Native advertising has become a preferred choice for many companies, with better performance than traditional ads on a number of sites. Still, native ads are facing challenges that are shifting public opinion of the form into a negative direction.

Contently recently surveyed over 500 consumers using native ads across various sites, including BuzzFeed, The New York Times and the Wall Street Journal. The poll results showed that different publications had varying degrees of issues with distinguishing an article from paid content.


“On nearly every publication we tested, consumers tend to identify native advertising as an article, not an advertisement,” the study concluded.

62 percent of respondents also felt that a news site manages to lose credibility any time it publishes a native ad, since it’s intertwined with editorial content. “Consumers often have a difficult time identifying the brand associated with a piece of native advertising, but it varies greatly, from as low as 63 percent (on The Onion) to as high as 88 percent (on Forbes),” the study indicated.

Contently editor-in-chief Joe Lazauskas had plenty to say on the matter, telling IBTimes, “I question whether it’s valid that consumers won’t enjoy it if they know it comes from the brand. We do see Americans enjoy content from brands like Red Bull and American Express. They recognize it’s branded and enjoy it anyway.”

Sponsored content can go a long way as well, says Lazauskas, adding that it has “shown progress on brand lift metric, particularly for people repeatedly exposed to sponsored content.”



“We are invested,” said Lazauskas. “We do want to see the media world come to a better place where instead of intrusive, deceiving advertising, there’s good storytelling going on.”

“At the same time we feel the responsibility to look into various issues that may not be helping to bring that world into fruition,” he added. “If we can help guide everyone into better practices, that’s a win. If this study does help publishers find better ways to present native advertising, we will have contributed good to the media world we work in.”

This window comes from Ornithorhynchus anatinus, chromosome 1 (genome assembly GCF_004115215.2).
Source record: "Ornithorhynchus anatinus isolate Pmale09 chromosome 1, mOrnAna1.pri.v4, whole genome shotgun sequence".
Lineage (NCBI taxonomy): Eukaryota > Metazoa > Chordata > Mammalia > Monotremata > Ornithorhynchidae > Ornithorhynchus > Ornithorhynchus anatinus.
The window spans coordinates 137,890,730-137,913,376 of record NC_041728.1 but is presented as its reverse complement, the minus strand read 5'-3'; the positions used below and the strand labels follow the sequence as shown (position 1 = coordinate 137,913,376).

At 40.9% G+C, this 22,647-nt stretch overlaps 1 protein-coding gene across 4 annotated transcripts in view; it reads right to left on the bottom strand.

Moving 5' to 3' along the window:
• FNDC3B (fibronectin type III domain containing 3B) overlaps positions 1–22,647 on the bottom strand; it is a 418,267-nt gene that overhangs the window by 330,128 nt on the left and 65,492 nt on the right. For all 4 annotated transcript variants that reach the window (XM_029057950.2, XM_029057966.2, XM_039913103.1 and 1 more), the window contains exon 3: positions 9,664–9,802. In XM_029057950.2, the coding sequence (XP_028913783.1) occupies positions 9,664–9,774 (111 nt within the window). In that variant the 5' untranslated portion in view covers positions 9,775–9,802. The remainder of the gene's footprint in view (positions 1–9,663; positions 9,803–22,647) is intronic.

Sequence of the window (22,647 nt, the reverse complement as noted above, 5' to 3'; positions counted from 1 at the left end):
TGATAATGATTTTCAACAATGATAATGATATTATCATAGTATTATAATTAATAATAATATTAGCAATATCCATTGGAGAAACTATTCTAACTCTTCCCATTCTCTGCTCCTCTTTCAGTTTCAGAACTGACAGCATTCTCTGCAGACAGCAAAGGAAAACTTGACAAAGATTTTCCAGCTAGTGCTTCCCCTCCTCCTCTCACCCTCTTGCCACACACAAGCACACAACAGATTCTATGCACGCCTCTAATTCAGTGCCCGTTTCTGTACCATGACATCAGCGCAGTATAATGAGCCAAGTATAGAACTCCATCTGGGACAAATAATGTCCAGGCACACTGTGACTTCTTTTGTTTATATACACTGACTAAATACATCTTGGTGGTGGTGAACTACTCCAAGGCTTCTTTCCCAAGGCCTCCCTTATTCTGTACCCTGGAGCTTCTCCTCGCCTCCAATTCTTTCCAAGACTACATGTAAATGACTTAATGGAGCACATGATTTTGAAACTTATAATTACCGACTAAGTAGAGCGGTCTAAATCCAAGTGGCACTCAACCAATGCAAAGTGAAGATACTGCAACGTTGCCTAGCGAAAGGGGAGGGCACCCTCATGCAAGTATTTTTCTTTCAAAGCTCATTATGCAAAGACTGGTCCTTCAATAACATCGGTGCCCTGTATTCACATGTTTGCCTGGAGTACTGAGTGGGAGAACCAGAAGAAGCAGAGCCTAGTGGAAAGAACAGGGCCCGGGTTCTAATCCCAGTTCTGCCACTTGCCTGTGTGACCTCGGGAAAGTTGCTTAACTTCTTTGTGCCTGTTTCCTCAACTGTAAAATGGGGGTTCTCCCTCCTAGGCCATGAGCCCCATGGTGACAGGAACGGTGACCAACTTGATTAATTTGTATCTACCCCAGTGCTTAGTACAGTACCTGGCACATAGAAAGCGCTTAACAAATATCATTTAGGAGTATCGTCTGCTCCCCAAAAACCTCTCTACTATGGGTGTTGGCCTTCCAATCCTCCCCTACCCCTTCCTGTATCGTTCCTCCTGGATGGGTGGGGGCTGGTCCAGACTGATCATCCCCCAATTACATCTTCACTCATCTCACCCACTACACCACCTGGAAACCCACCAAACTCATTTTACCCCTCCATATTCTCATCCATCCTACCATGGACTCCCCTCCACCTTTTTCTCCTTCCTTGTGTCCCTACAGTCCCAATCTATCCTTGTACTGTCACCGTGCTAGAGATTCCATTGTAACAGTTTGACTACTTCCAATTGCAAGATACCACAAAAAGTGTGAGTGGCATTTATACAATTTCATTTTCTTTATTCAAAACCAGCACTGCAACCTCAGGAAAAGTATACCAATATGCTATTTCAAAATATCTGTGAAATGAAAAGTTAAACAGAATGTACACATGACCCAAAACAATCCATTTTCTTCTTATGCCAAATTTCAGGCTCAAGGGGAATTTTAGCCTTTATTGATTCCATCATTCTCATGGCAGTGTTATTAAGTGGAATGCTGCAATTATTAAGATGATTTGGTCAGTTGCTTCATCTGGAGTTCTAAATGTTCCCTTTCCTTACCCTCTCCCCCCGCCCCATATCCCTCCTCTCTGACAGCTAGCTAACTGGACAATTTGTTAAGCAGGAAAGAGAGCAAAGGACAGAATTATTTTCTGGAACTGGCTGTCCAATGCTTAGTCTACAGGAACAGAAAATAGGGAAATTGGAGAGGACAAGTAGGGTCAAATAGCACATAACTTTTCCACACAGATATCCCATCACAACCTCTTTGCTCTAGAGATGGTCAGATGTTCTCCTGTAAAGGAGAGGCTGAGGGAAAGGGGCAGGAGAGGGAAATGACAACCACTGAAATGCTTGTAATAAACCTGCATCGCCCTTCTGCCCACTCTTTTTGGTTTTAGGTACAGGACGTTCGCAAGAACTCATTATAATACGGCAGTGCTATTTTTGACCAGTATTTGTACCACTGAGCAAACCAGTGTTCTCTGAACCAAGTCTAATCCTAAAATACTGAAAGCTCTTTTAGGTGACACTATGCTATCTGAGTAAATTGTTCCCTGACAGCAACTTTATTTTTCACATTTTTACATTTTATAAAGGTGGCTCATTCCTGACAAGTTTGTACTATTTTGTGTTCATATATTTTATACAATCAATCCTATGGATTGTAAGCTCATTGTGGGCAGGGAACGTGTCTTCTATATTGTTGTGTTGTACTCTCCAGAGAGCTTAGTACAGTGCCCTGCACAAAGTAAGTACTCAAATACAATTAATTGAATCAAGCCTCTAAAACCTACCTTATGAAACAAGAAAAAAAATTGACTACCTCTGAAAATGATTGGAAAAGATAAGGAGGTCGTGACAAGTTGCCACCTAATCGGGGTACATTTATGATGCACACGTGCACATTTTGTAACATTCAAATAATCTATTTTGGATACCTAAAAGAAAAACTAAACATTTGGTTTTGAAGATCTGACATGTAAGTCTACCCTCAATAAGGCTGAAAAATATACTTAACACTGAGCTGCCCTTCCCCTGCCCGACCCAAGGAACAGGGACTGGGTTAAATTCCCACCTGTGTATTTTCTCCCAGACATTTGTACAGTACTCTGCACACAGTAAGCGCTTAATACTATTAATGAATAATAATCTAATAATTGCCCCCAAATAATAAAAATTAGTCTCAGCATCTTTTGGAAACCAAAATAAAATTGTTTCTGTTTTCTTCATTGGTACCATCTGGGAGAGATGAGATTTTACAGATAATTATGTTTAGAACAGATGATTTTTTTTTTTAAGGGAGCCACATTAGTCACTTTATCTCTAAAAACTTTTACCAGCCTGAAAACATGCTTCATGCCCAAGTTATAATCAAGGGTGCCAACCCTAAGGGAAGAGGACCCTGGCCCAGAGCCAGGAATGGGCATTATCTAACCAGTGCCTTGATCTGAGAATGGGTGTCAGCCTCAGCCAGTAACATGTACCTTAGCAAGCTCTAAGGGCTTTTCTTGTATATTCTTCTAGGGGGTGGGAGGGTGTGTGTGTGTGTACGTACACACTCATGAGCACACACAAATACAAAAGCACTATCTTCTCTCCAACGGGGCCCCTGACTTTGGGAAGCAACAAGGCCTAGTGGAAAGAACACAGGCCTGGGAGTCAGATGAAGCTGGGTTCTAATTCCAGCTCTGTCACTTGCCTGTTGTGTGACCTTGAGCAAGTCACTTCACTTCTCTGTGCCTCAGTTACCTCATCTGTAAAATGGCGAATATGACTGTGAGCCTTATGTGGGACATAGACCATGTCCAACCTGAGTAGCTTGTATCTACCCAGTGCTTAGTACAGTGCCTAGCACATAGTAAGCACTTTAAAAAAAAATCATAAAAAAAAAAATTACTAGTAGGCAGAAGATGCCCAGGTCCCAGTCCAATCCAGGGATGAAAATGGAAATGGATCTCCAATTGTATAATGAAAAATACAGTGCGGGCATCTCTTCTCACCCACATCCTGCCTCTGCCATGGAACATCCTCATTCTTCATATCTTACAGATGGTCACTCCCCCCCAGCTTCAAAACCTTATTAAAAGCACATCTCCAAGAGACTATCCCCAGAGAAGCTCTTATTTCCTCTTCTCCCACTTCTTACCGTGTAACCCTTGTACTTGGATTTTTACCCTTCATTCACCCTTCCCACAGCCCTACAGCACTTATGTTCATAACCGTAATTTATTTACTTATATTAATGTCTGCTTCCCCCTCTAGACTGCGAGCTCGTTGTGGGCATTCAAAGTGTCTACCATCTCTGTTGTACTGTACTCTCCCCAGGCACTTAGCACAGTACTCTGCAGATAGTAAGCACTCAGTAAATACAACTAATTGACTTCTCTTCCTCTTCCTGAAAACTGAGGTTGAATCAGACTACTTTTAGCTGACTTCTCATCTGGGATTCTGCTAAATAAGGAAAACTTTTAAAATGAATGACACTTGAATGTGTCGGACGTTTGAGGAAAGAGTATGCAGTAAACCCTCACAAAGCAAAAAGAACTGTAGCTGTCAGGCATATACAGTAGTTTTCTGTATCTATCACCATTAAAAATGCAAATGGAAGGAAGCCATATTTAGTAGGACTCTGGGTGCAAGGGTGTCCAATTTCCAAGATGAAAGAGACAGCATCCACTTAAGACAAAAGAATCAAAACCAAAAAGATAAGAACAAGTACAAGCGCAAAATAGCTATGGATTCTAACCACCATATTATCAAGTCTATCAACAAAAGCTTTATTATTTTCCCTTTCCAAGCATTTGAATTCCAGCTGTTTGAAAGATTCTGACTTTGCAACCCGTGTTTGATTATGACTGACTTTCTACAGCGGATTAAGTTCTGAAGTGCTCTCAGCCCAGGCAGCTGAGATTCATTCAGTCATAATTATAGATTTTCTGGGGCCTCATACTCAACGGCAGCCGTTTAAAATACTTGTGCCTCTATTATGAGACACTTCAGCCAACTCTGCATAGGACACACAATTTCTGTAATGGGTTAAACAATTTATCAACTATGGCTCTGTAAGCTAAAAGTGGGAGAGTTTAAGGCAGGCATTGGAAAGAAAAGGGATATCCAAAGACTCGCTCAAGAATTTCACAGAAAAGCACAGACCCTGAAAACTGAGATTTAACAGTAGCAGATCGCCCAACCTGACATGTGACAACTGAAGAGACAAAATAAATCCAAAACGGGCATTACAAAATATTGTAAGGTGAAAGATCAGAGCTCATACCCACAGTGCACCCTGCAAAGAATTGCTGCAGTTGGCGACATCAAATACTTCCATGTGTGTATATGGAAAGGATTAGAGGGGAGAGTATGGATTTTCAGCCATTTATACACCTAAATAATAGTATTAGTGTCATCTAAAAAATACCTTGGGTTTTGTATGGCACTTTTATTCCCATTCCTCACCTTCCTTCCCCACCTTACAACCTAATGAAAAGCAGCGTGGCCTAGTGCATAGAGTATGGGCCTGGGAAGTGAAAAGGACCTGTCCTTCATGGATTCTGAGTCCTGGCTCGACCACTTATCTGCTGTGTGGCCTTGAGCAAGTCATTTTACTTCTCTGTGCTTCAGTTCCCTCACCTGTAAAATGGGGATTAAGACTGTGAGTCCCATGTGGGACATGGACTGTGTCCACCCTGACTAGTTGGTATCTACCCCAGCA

Native advertising at present faces a big challenge with over 50 percent of those polled showing distrust in sponsored content.

Speaking with Mobile Marketing Watch, Ad Age‘s Matt Crenshaw had plenty to add on the matter. “When the concept of native advertising first gained widespread attention in 2012, it was expected to life publishers’ fortunes and rescue digital advertising from the perpetual downward slide of display ad rates,” he said. “Fast-forward three years, and native has largely delivered on that promise.

“When executed well, with time and care put into ensuring the content is in the right tone and has the right message, native formats blend into vertical streams in a manner that’s much less disruptive to users (while still marked as ‘sponsored’ so as not to be deceptive),” he said. “Meanwhile, publishers get ad inventory that users will actually look at and engage with, instead of reflexively ignoring, as many of us have trained ourselves to do with right-rail display ads.”

The solution in Crenshaw’s mind lies shifting the goal of brands to focus on quality and engagement rather than just views and scalability. “As native ads move toward real-time bidding and programmatic processes, they’re looking a bit like Frankenstein in some cases,” says Crenshaw. “I’m talking about display ads that have been broken down into component parts — an image, a headline, a snippet of content and a brand logo, for instance — and automatically reassembled and injected into a publisher’s content stream. As a result, they’re frequently clumsy and appear out of context.”

Quality of content can make a difference. “When executed well by traditional publishers, usually when they’re selling it directly and producing it in-house, native advertising can deliver quality storytelling and also be highly effective,” Crenshaw stated. “The crucial ingredient is content that people actually want to read, as opposed to a direct-response display ad that’s been shoehorned into a content module.”